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The basic process of uploading files with PHP is very simple, but there are security implications that many people are unaware of. This course shows how to create a secure custom PHP class that can handle both single-file and multi-file uploads. Author David Powers shows you how to create a file upload class that checks the size, type, and names of files, renaming them when it encounters a duplicate file name. He'll show you how to make the class report on the outcome of the upload process and the nature of any errors that occur, and how to prevent the user from uploading files that exceed the server limits.
At the end of this course, you'll have a robust, flexible class that can be incorporated into many projects (including web forms) with just a few lines of code.
PHP runs on the web server. So it can't do very much to prevent users from submitting a form that attempts to upload files in excess of the server limits. Its sole protection within the browser is the Max_File_Size hidden field, which you can see here on line 52 of form.php. It sets the size limit for individual files. But there are no checks on the number of files nor on their combined size until the data is received by the server.
So what we're going to do, is to create some custom attributes inside the file input field to store these values. So let's go back down to the form, and the file input field is here on line 54. Let's just add a couple of lines before the closing angle bracket, and then we're going to put in data-maxfiles. These data attributes, they're new to HTML5. You can create custom attributes if they're prefixed by data hyphen.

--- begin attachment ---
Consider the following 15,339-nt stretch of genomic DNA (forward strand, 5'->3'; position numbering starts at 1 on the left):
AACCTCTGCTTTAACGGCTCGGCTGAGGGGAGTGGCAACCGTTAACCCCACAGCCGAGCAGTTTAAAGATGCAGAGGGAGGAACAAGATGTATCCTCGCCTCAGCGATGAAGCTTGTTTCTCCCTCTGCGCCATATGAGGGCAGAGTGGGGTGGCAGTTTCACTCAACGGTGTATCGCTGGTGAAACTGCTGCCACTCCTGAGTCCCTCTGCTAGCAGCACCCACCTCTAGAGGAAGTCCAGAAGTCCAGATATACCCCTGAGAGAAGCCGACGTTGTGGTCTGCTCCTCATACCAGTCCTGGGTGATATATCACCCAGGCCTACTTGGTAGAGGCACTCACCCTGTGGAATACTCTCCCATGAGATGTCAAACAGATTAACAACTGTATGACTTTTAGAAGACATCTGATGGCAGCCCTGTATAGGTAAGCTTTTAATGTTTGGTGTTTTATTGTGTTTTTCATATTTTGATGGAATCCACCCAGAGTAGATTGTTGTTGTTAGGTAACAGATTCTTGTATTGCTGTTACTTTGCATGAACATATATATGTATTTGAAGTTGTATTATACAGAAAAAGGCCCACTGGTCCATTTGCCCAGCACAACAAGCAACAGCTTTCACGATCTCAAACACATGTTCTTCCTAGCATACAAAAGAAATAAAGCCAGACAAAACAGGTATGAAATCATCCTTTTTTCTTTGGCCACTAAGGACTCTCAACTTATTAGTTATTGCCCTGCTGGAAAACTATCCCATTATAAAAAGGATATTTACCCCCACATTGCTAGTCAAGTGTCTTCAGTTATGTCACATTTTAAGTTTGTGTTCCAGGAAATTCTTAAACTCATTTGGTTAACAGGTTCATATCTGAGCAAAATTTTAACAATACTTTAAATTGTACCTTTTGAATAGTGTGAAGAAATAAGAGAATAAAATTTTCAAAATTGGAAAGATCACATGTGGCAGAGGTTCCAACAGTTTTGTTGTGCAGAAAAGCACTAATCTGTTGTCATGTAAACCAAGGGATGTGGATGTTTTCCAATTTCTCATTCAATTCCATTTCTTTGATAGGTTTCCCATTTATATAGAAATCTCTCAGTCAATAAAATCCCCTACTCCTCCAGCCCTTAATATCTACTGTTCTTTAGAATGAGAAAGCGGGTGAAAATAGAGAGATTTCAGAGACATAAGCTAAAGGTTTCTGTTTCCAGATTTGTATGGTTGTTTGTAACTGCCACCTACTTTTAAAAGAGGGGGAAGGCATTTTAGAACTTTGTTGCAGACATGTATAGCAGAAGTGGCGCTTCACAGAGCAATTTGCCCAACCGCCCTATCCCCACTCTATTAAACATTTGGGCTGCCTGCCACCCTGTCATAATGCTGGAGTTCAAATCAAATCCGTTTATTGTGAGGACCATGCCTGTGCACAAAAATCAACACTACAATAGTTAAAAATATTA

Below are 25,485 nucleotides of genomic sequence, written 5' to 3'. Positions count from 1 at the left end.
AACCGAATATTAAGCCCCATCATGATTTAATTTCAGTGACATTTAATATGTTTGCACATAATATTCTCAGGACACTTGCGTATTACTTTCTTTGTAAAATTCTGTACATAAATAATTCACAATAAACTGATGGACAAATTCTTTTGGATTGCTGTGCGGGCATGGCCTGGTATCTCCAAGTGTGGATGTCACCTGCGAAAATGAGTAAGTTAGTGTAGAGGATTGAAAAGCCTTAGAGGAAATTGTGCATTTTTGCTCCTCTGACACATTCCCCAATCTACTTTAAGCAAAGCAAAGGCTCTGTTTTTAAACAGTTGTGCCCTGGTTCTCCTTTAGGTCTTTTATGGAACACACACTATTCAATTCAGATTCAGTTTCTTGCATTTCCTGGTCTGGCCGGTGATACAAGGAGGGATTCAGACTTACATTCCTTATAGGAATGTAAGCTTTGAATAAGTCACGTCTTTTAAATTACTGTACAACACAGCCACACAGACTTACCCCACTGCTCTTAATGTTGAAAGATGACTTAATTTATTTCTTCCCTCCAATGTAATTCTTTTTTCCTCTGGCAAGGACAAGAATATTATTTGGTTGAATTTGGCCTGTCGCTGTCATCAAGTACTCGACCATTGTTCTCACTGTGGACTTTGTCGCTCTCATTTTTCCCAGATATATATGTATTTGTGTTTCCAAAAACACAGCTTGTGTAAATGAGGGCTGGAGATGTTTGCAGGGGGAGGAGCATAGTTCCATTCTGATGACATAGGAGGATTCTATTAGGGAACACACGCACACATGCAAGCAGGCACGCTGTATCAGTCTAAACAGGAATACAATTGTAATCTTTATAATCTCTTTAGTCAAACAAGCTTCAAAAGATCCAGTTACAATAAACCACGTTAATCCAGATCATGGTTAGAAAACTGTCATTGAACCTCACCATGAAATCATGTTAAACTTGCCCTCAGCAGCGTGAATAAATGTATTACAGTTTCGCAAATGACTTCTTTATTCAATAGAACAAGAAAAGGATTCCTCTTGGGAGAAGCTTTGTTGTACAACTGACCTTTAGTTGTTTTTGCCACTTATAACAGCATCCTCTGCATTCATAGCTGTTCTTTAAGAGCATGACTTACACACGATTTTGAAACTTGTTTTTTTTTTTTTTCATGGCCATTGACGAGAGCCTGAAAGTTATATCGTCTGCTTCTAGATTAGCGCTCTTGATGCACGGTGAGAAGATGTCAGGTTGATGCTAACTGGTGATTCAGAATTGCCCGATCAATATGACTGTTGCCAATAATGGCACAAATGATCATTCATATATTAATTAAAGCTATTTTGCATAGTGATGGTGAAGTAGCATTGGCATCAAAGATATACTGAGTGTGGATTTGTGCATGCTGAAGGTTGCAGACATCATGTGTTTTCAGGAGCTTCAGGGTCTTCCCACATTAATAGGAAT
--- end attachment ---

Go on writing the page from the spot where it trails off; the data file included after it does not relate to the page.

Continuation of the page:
So just before the closing body tag, script src, and we're going to use a file that you can find in the exercise files for this video. It's called check multiple.js. And I've put it in my js folder. So js / checkmultiple.js. So we can now save the form. And then if I just open my file system, there in the js folder is checkmultiple.js.
And then the next line binds a function called countFiles to the fields change event. And countFiles is defined down here. The code on line eight gets the number of files that have been selected. Then the code on line nine, gets the value of Max_File_Size. And then lines ten, 11 and 12, get the files of data-maxfiles, data-postmax and data-displaymax. The for loop on lines 18 through to 23, get the Submit button, and then a second for loop down here, goes through the files that have been selected.
If a file is too big, it's added to an array. And the loop also calculates the combined total of all the file sizes, and then down at the bottom there is a series of conditional statements, these build a message if there's any problem. And they also disable the Submit button. As long as you use the same data attributes as I have, this count files function can be applied to any form input field, all you need to do is change the Id in line one at the top.
So let's run our form in a browser and test it. So I'm going to select all of the files in this folder. I know that there are 25, and I also know there's a very big one, which will make it exceed postmax size. So let's see what happens when we select them. There is an alert message, it says that the following files are too big. There are four of them. It also tells me the combined total exceeds eight megabytes. And I've selected more than 20 files. And the Upload button, the Submit button is disabled.
Even when I click OK, it remains disabled. So I won't be able to submit the form, until I've removed problem files. So if we open it again, and select all of them. Except that very large problem file I still get an error message I'm told that three files are to big and that I've selected more than 20 files. Click OK, I'm still disabled but if I open this and select a number of files that are within the limits.
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